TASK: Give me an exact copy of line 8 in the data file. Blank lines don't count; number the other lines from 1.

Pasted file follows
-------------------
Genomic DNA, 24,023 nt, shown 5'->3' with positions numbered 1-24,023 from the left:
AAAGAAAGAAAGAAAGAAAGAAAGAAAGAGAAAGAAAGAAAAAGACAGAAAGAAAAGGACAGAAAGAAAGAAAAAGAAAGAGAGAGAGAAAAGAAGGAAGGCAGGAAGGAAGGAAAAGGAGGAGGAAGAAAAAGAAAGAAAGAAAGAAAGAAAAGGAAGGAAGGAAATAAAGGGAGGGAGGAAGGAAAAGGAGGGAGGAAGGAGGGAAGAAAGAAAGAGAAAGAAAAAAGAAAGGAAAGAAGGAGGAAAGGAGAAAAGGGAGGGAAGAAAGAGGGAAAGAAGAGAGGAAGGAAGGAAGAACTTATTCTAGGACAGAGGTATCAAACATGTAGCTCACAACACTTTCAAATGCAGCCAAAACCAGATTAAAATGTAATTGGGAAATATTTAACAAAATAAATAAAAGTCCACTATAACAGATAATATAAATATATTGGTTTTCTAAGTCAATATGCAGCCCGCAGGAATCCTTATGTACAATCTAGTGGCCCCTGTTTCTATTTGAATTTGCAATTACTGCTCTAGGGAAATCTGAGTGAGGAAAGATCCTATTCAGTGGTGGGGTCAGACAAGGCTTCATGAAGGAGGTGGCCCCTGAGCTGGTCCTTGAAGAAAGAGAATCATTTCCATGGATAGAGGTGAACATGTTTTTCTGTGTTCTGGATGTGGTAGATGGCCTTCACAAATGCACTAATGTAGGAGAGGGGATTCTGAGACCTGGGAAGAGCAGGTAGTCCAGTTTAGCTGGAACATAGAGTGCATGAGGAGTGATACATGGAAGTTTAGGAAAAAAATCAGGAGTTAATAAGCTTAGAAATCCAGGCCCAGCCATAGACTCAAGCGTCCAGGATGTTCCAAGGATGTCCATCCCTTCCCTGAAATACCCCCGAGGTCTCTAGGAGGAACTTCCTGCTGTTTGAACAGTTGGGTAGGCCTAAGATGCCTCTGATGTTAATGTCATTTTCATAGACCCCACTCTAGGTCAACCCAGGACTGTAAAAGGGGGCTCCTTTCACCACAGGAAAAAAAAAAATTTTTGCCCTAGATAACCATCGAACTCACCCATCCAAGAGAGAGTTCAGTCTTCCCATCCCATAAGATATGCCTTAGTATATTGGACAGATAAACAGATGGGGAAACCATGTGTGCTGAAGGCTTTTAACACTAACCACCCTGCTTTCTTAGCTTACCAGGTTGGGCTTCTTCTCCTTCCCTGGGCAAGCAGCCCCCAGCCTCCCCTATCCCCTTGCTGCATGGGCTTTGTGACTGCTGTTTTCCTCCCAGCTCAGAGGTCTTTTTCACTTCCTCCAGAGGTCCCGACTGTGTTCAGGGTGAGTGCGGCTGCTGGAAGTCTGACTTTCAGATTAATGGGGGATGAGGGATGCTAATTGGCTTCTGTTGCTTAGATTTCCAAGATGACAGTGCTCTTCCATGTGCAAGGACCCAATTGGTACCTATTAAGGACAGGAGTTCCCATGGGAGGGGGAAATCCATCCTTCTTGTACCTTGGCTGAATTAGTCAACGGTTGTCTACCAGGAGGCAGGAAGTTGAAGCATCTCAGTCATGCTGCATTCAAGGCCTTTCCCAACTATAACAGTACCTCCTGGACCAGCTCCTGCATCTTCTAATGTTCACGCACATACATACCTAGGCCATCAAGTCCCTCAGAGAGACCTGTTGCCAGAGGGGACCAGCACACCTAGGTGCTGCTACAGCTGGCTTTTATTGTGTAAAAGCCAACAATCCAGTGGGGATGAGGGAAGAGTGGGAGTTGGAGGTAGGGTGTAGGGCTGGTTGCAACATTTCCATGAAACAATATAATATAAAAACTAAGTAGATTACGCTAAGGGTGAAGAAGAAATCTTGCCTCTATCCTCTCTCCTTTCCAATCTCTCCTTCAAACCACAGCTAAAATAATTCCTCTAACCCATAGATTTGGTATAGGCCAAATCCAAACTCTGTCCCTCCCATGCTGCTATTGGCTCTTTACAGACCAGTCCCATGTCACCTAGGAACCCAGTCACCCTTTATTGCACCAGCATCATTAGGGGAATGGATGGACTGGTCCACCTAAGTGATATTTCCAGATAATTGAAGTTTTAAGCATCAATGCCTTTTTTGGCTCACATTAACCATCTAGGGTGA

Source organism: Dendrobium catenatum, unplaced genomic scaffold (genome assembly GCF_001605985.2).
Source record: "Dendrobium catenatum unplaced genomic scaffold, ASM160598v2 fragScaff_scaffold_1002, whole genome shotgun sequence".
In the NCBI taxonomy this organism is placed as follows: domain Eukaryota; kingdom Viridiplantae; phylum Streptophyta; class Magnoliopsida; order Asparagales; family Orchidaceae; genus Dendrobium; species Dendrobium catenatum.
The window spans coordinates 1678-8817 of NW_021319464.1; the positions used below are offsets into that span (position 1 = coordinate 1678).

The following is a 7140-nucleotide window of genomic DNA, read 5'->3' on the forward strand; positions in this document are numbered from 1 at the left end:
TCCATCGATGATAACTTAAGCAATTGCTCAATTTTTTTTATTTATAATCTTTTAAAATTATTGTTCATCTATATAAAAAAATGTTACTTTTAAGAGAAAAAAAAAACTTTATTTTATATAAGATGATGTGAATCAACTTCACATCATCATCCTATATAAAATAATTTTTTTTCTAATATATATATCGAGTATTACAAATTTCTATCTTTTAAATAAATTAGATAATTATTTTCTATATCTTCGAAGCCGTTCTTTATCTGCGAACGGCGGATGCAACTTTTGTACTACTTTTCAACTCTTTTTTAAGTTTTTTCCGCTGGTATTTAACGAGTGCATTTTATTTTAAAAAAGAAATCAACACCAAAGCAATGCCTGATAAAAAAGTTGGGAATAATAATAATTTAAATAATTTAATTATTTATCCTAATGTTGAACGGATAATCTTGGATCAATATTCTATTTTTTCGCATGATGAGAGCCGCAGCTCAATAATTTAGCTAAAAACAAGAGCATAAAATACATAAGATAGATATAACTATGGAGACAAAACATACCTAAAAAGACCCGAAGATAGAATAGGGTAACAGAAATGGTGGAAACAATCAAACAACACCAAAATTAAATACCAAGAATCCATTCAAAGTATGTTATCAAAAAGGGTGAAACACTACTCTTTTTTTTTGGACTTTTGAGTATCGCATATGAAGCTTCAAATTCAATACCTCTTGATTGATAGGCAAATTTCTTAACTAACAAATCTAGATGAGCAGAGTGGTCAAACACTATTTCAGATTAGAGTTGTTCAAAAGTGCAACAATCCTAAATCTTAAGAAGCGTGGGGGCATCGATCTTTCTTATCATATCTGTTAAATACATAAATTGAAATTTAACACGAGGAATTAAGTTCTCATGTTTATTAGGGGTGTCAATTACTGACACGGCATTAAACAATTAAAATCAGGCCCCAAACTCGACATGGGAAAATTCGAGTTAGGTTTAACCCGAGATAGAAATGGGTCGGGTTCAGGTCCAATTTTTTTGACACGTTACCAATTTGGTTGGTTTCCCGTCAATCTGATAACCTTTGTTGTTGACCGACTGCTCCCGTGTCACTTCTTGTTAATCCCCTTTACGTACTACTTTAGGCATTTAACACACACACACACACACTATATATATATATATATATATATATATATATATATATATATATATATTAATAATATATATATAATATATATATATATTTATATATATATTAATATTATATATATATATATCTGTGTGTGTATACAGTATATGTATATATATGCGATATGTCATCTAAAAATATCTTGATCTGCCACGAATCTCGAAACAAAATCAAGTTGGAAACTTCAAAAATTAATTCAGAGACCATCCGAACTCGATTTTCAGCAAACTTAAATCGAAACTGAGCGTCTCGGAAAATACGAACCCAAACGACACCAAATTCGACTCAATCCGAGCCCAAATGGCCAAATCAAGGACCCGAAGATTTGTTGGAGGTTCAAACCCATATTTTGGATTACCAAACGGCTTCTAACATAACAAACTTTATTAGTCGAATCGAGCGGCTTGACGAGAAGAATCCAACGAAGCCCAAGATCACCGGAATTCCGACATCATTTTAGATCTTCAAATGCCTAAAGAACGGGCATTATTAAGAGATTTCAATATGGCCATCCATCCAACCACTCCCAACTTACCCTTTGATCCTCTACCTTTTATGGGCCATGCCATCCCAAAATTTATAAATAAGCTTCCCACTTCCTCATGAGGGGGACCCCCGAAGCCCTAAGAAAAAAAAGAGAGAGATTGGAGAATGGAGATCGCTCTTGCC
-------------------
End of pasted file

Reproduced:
TCCATCGATGATAACTTAAGCAATTGCTCAATTTTTTTTATTTATAATCTTTTAAAATTATTGTTCATCTATATAAAAAAATGTTACTTTTAAGAGAAAAAAAAAACTTTATTTTATATAAGATGATGTGAATCAACTTCACATCATCATCCTATATAAAATAATTTTTTTTCTAATATATATATCGAGTATTACAAATTTCTATCTTTTAAATAAATTAGATAATTATTTTCTATATCTTCGAAGCCGTTCTTTATCTGCGAACGGCGGATGCAACTTTTGTACTACTTTTCAACTCTTTTTTAAGTTTTTTCCGCTGGTATTTAACGAGTGCATTTTATTTTAAAAAAGAAATCAACACCAAAGCAATGCCTGATAAAAAAGTTGGGAATAATAATAATTTAAATAATTTAATTATTTATCCTAATGTTGAACGGATAATCTTGGATCAATATTCTATTTTTTCGCATGATGAGAGCCGCAGCTCAATAATTTAGCTAAAAACAAGAGCATAAAATACATAAGATAGATATAACTATGGAGACAAAACATACCTAAAAAGACCCGAAGATAGAATAGGGTAACAGAAATGGTGGAAACAATCAAACAACACCAAAATTAAATACCAAGAATCCATTCAAAGTATGTTATCAAAAAGGGTGAAACACTACTCTTTTTTTTTGGACTTTTGAGTATCGCATATGAAGCTTCAAATTCAATACCTCTTGATTGATAGGCAAATTTCTTAACTAACAAATCTAGATGAGCAGAGTGGTCAAACACTATTTCAGATTAGAGTTGTTCAAAAGTGCAACAATCCTAAATCTTAAGAAGCGTGGGGGCATCGATCTTTCTTATCATATCTGTTAAATACATAAATTGAAATTTAACACGAGGAATTAAGTTCTCATGTTTATTAGGGGTGTCAATTACTGACACGGCATTAAACAATTAAAATCAGGCCCCAAACTCGACATGGGAAAATTCGAGTTAGGTTTAACCCGAGATAGAAATGGGTCGGGTTCAGGTCCAATTTTTTTGACACGTTACCAATTTGGTTGGTTTCCCGTCAATCTGATAACCTTTGTTGTTGACCGACTGCTCCCGTGTCACTTCTTGTTAATCCCCTTTACGTACTACTTTAGGCATTTAACACACACACACACACACTATATATATATATATATATATATATATATATATATATATATATATATTAATAATATATATATAATATATATATATATTTATATATATATTAATATTATATATATATATATCTGTGTGTGTATACAGTATATGTATATATATGCGATATGTCATCTAAAAATATCTTGATCTGCCACGAATCTCGAAACAAAATCAAGTTGGAAACTTCAAAAATTAATTCAGAGACCATCCGAACTCGATTTTCAGCAAACTTAAATCGAAACTGAGCGTCTCGGAAAATACGAACCCAAACGACACCAAATTCGACTCAATCCGAGCCCAAATGGCCAAATCAAGGACCCGAAGATTTGTTGGAGGTTCAAACCCATATTTTGGATTACCAAACGGCTTCTAACATAACAAACTTTATTAGTCGAATCGAGCGGCTTGACGAGAAGAATCCAACGAAGCCCAAGATCACCGGAATTCCGACATCATTTTAGATCTTCAAATGCCTAAAGAACGGGCATTATTAAGAGATTTCAATATGGCCATCCATCCAACCACTCCCAACTTACCCTTTGATCCTCTACCTTTTATGGGCCATGCCATCCCAAAATTTATAAATAAGCTTCCCACTTCCTCATGAGGGGGACCCCCGAAGCCCTAAGAAAAAAAAGAGAGAGATTGGAGAATGGAGATCGCTCTTGCC